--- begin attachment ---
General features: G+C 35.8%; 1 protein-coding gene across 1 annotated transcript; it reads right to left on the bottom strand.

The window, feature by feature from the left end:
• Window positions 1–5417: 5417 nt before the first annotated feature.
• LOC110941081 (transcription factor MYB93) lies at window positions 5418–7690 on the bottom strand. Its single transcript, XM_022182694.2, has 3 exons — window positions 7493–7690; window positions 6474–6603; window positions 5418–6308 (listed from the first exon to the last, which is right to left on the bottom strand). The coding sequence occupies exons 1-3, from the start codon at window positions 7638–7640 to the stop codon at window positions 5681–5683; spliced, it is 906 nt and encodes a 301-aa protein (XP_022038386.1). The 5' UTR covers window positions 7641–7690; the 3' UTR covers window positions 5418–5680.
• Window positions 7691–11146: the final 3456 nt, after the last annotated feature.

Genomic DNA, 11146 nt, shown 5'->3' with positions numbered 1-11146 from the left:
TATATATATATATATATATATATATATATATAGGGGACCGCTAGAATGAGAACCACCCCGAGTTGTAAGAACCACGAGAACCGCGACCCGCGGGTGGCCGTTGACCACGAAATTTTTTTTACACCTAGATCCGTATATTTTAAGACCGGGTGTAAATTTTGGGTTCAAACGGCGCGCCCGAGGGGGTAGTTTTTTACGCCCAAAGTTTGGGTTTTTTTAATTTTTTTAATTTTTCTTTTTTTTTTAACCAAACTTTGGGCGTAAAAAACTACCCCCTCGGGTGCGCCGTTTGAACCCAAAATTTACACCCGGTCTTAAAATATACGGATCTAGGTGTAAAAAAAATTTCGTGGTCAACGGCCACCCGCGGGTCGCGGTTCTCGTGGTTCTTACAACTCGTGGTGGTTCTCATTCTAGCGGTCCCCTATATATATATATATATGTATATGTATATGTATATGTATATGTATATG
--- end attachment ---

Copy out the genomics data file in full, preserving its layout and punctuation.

General features: G+C 35.8%; 1 protein-coding gene across 1 annotated transcript; it reads right to left on the bottom strand.

The window, feature by feature from the left end:
• Window positions 1–5417: 5417 nt before the first annotated feature.
• LOC110941081 (transcription factor MYB93) lies at window positions 5418–7690 on the bottom strand. Its single transcript, XM_022182694.2, has 3 exons — window positions 7493–7690; window positions 6474–6603; window positions 5418–6308 (listed from the first exon to the last, which is right to left on the bottom strand). The coding sequence occupies exons 1-3, from the start codon at window positions 7638–7640 to the stop codon at window positions 5681–5683; spliced, it is 906 nt and encodes a 301-aa protein (XP_022038386.1). The 5' UTR covers window positions 7641–7690; the 3' UTR covers window positions 5418–5680.
• Window positions 7691–11146: the final 3456 nt, after the last annotated feature.

Genomic DNA, 11146 nt, shown 5'->3' with positions numbered 1-11146 from the left:
TATATATATATATATATATATATATATATATAGGGGACCGCTAGAATGAGAACCACCCCGAGTTGTAAGAACCACGAGAACCGCGACCCGCGGGTGGCCGTTGACCACGAAATTTTTTTTACACCTAGATCCGTATATTTTAAGACCGGGTGTAAATTTTGGGTTCAAACGGCGCGCCCGAGGGGGTAGTTTTTTACGCCCAAAGTTTGGGTTTTTTTAATTTTTTTAATTTTTCTTTTTTTTTTAACCAAACTTTGGGCGTAAAAAACTACCCCCTCGGGTGCGCCGTTTGAACCCAAAATTTACACCCGGTCTTAAAATATACGGATCTAGGTGTAAAAAAAATTTCGTGGTCAACGGCCACCCGCGGGTCGCGGTTCTCGTGGTTCTTACAACTCGTGGTGGTTCTCATTCTAGCGGTCCCCTATATATATATATATATGTATATGTATATGTATATGTATATGTATATG